ʻO kāu ʻoihana ma waena o ka mea kūʻai aku a me nā mea a lākou e makemake ai?

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E heluhelu ana au i kahi leka ma ka ʻO ke kumu kiʻekiʻe he 10 ke hāʻule nei ka ʻoihana Mele, paipai ʻia e ka hoa hana ʻO Steve Gerardi. While I don't disagree with anything the article states, I do believe it can be summed up in a single reason.

ʻO ke mele hana blocks the path between fans and the talent in order to monetize it. If a band wishes to get discovered, the industry continues to try and own the production, the airplay, the distribution, and even the sponsors who can make a concert tour happen. If you're a talented and hard-working band, there's probably nothing more frustrating than trying to get discovered in the industry. No wonder why so many are abandoning the demo CD and simply moving to social media to generate demand and grow their fan-base. There's a better chance they can be successful without the industry.

Ua lanakila mau nā holomua o ka ʻenehana i nā ʻoihana nāna i ālai i ke ala:

  • ʻO nā alanui, nā kaʻa, a me ka ʻenekini i hōʻā ʻia i lilo i mea wikiwiki, ala maʻalahi o ka huakaʻi ma mua o ke kaʻaahi a me ke kaʻi.
  • Ua hoʻololi ʻia ka leka uila e ka leka uila.
  • Ua pani ʻia ka kaʻa ʻana a me ka hana pū ʻana me nā mea kūʻai aku hana nui e nā polokalamu ʻoihana kelepaʻi a me ka lawe ʻana i ka pō.
  • Ke hāʻawi nei nā blog, nā mea hou a Twitter a me Youtube i ka wikiwiki, ka maʻalahi o ka loaʻa ʻana o nā nūhou e pili ana ma mua o nā makasina a me nā nūpepa.
  • Hoʻololi ka leo ma o IP a me Kelepona Kelepona i ka home a me ke kelepona ʻoihana.
  • Hoʻololi ka polokalamu ma ke ʻano he lawelawe i ka polokalamu hoʻouka. Holo ia ma luna o nā kikowaena kikowaena ʻoi aku ka ikaika, a ʻoi aku ka maʻalahi o ka hoʻokele a me ka hāʻawi ʻana.

Ke hiki mai ka manawa kūpono no ka ʻoihana mele e hoʻopili, ua koho lākou e kaua ma kahi. ʻO kēia pela ʻino ... e hoʻouka nei i nā mea pā e mālama nei i kā lākou kālā hope loa no ka ʻahamele a i ʻole CD hou. Ma mua o ka loaʻa ʻana o kahi hana kūpono no ka loaʻa a me ka hāʻawi ʻana i nā mele i nā mea pā, a me ka hoʻohui ʻana i nā mea pā i kā lākou punahele punahele, ua hoʻāʻo ka ʻoihana e hoʻopau i ke kahe ʻana a hoʻolōʻihi i nā loaʻa ma kahi.

Me nā hiʻohiʻona āpau ma luna, ua nānā ka poʻe alakaʻi i wae ʻia i kēlā ʻoihana i ka manawa kūpono e wāwahi ai i nā ālai alanui. ʻOiai wau e hana ana i ka ʻoihana nūpepa, ua nānā mākou āpau iā Ebay a me Craigslist i huki ai i nā hoʻolaha. Ma kahi o ka hoʻopukapuka ʻana i nā palena palena o 40%, ua koho ʻo moguls media ma kahi o nā uku momona.

  • ʻAʻole hoʻohana pilikino ʻia nā kaʻaahi a hilinaʻi i ke kōkua aupuni e hoʻohana ʻia. I ka manawa like, hoʻopukapuka ke aupuni i nā alanui ākea a me nā alahaka ʻoi aku ka nui… e maʻalahi ai e hoʻomau i ka hoʻokele i kā mākou kaʻa.
  • Hoʻomaka ka USPS i kāna lawelawe pūnaewele, e hoʻouka ana i nā uku o ka mahina a me ke kumu kūʻai like e paʻi i kahi paʻi ma kāu mīkini paʻi ponoʻī. ʻAʻole maʻalahi ... ʻano hū.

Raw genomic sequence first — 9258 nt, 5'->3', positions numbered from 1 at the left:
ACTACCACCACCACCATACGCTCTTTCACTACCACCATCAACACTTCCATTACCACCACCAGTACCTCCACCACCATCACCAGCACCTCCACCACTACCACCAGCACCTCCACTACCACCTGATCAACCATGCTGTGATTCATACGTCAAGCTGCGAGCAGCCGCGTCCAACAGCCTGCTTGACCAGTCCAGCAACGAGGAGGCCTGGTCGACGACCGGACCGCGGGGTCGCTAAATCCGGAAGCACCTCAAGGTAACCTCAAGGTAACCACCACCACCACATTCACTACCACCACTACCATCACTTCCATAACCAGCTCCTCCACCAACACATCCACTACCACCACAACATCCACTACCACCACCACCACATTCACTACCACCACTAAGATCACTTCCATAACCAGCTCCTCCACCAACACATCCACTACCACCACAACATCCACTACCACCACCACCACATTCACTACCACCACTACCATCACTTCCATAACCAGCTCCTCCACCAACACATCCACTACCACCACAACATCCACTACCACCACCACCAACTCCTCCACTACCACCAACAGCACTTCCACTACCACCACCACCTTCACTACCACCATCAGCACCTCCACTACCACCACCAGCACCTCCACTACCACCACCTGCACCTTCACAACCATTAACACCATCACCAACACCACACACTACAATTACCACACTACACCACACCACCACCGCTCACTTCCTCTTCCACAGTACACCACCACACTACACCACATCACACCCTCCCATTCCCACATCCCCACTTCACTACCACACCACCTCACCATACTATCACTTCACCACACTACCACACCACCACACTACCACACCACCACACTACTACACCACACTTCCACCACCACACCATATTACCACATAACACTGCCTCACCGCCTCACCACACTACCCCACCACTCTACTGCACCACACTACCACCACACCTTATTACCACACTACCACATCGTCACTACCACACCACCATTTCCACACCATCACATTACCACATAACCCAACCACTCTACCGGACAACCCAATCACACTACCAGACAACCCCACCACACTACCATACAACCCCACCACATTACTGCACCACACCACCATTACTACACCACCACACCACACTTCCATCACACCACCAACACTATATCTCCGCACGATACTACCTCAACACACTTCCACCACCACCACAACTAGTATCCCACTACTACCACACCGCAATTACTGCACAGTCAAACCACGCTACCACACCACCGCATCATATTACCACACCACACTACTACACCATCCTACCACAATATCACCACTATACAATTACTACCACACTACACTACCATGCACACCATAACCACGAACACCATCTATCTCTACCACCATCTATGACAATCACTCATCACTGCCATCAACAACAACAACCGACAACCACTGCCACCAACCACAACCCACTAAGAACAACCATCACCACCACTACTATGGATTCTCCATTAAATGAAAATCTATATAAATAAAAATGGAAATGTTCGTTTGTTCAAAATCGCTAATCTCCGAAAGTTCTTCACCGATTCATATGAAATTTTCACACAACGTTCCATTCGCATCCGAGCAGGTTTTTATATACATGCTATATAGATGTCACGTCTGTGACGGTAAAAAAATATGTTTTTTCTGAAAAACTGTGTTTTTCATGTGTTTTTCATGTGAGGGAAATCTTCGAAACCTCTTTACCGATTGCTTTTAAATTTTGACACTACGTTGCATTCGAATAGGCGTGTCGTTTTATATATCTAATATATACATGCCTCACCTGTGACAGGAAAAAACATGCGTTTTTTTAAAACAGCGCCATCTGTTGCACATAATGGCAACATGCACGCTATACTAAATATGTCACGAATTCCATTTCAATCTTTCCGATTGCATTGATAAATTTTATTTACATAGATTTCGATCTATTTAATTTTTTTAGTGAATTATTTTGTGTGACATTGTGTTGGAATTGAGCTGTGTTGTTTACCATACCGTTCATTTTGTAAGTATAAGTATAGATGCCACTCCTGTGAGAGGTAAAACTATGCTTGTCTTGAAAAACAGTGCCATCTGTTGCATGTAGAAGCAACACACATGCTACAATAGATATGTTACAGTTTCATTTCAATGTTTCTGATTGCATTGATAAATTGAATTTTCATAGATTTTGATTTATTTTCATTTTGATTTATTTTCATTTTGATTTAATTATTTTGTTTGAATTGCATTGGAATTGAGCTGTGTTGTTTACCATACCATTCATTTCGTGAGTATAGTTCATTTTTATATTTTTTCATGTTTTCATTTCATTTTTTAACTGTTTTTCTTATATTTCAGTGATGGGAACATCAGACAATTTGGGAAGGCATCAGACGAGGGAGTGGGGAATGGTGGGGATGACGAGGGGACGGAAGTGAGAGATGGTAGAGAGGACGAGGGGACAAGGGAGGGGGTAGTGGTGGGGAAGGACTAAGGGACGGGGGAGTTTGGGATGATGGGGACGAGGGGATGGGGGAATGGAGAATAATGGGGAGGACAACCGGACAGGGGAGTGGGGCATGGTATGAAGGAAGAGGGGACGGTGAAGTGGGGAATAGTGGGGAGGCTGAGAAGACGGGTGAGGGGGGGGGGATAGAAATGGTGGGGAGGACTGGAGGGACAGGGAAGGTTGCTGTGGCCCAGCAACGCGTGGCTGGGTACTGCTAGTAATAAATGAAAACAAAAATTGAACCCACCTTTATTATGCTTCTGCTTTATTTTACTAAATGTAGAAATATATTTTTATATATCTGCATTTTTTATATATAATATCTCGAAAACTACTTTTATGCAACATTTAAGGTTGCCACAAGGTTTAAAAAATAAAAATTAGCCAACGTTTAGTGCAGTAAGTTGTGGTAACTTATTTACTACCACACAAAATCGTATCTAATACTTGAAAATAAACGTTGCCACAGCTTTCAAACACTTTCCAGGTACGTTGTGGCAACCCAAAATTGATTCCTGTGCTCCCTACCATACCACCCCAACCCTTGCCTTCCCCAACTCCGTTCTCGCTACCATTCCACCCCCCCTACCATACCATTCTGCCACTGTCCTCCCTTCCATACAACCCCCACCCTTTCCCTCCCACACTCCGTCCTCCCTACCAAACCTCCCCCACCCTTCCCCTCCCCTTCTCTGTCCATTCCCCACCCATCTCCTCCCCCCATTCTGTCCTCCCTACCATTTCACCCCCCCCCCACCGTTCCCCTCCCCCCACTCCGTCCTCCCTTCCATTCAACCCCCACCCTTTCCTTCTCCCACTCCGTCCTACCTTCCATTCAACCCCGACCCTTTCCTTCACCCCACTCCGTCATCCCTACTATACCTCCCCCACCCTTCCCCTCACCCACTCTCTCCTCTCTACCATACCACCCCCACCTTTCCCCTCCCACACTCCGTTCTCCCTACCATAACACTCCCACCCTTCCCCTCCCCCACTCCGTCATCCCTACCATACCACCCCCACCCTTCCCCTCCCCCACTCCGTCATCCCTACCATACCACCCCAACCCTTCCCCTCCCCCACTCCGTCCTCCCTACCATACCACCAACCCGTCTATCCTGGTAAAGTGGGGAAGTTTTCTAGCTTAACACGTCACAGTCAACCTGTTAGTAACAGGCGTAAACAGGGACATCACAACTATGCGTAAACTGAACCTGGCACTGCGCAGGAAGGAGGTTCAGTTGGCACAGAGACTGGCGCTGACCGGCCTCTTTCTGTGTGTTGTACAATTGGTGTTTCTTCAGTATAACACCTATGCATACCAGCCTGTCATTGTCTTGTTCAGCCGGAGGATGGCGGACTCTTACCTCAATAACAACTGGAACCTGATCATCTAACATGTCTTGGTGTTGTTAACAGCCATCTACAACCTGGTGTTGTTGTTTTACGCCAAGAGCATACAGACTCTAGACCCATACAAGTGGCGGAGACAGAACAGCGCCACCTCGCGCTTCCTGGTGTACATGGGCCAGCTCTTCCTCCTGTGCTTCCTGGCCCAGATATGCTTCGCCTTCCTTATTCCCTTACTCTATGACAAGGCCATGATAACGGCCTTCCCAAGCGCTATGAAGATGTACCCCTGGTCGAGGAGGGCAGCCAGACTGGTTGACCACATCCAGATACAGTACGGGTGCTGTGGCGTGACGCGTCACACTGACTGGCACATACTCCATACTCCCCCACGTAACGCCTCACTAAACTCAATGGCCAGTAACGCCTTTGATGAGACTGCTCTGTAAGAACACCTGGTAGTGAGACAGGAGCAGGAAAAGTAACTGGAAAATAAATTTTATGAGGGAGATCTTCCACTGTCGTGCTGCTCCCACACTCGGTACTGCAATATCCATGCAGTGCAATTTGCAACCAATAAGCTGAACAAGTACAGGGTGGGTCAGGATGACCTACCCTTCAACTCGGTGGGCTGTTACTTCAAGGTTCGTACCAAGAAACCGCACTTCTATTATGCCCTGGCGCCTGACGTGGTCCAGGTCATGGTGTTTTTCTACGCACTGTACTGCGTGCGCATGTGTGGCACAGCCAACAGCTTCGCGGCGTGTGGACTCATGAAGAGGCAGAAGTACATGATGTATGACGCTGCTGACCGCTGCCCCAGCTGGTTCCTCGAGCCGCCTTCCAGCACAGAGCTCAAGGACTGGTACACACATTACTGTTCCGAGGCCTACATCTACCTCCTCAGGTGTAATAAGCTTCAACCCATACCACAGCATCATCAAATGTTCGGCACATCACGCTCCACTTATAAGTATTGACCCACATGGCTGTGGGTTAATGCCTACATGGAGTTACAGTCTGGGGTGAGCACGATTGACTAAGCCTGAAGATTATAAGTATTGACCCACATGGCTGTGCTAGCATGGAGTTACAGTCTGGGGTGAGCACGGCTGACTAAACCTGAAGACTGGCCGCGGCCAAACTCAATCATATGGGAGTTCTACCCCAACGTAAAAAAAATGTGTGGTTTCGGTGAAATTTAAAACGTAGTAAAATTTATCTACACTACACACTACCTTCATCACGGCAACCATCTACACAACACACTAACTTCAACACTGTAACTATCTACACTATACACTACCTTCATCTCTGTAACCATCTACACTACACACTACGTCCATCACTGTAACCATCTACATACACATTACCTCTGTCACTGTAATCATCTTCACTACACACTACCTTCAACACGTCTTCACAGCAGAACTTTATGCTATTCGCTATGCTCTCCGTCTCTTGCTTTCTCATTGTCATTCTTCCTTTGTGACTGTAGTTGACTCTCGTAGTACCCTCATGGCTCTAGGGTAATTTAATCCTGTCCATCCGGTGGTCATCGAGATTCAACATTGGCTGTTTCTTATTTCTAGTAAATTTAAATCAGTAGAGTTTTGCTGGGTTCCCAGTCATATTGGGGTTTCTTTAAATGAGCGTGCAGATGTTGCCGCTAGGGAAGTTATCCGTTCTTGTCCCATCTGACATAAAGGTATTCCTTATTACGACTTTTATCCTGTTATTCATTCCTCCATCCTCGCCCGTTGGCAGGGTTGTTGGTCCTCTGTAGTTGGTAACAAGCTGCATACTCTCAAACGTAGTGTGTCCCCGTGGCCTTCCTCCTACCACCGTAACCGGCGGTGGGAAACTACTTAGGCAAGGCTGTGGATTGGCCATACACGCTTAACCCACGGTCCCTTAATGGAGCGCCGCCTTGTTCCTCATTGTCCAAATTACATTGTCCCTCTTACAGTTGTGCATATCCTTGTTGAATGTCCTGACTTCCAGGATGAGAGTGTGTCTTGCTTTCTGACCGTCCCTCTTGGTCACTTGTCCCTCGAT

• Retailers now lobby for the taxation of online commerce to make things ‘fair'… even though they're the ones that cost us money for intersections, road development around shopping malls, and take advantage of local police and emergency service. Instead of making their goods more easily distributed online, they're fighting to protect their turf.
  • Journalists continue to abandon the value they bring and are now just TMZ outlets with link-bait titles and smothered with tons of advertising. While consumers purchase more and more relevant content, newspapers continue to centralize operations and distribute mass-produced content that's less relevant.
  • Hard-lined phones continue to bundle services, discount to acquire then raise prices, and haven't updated their networks nor technology. We're simply turning them off and using our mobile phones now for everything.
  • Ke hoʻololi nei i nā polokalamu hoʻouka e nā polokalamu liʻiliʻi, liʻiliʻi ikaika, lawe lima a me nā ao. Eia hou, ma mua o ka hoʻopukapuka hou ʻana i nā loaʻa kālā, hoʻoikaika ka ʻoihana kahiko i nā kūʻai aku aku i ka nui. E hiki nō naʻe ka mea hiki ʻole ke ʻike ʻia.

The acceleration of technology continues to help with this. Just within the music industry, I've been amazed at applications like Kahului, Kahului, Kuhikuhi a Spotify. Combined with Twitter, Facebook and Youtube – I can discover, find, watch, follow and be alerted when the music I like is coming to town. And most of these applications don't cost a dime. The best part is that I can go see the band and spend my money on great tickets and merchandise… which often benefits the band much more than selling a CD!

If you want your business to not just survive, but flourish, you have to remove the road blocks between the customers you serve and the results they're trying to achieve. Whether you're a marketing technology that lacks the features, or you're a business that is watching the competition taking market share. It's not always about the expense… many people will pay more when they know they can do things faster and easier. If they can't do it with you, they'll do it with someone else.

Pehea kou manaʻo?

Ke hoʻohana nei kēia pūnaewele i ka Akismet e ho'ēmi i ka spam. E aʻo pehea e hanaʻia ai kāuʻikeʻikepili.